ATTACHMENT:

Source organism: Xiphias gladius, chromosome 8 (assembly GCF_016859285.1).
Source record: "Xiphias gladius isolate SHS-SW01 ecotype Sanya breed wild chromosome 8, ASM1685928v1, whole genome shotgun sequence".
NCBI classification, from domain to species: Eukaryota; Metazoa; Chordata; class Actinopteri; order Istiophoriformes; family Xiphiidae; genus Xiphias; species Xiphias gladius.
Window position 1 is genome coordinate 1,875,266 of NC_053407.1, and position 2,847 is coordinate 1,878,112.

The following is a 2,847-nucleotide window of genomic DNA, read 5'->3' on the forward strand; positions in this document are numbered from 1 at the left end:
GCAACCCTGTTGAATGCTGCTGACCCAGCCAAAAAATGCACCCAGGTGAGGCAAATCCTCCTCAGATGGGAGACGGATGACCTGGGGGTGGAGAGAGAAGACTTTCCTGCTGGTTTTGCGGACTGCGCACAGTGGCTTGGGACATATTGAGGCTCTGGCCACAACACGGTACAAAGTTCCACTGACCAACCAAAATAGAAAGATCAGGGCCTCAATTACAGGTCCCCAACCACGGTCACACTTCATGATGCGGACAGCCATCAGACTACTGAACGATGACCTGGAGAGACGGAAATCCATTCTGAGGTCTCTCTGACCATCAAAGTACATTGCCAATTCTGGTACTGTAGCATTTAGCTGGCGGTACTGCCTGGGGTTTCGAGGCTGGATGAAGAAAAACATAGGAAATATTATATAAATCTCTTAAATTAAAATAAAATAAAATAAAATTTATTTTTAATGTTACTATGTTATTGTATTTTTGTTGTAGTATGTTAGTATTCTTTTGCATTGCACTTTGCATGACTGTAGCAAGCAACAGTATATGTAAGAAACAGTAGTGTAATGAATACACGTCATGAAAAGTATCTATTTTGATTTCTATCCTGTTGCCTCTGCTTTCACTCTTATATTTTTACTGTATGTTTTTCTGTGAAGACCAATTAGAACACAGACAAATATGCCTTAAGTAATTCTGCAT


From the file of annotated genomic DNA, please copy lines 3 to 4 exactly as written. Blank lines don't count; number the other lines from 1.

NCBI classification, from domain to species: Eukaryota; Metazoa; Chordata; class Actinopteri; order Istiophoriformes; family Xiphiidae; genus Xiphias; species Xiphias gladius.
Window position 1 is genome coordinate 1,875,266 of NC_053407.1, and position 2,847 is coordinate 1,878,112.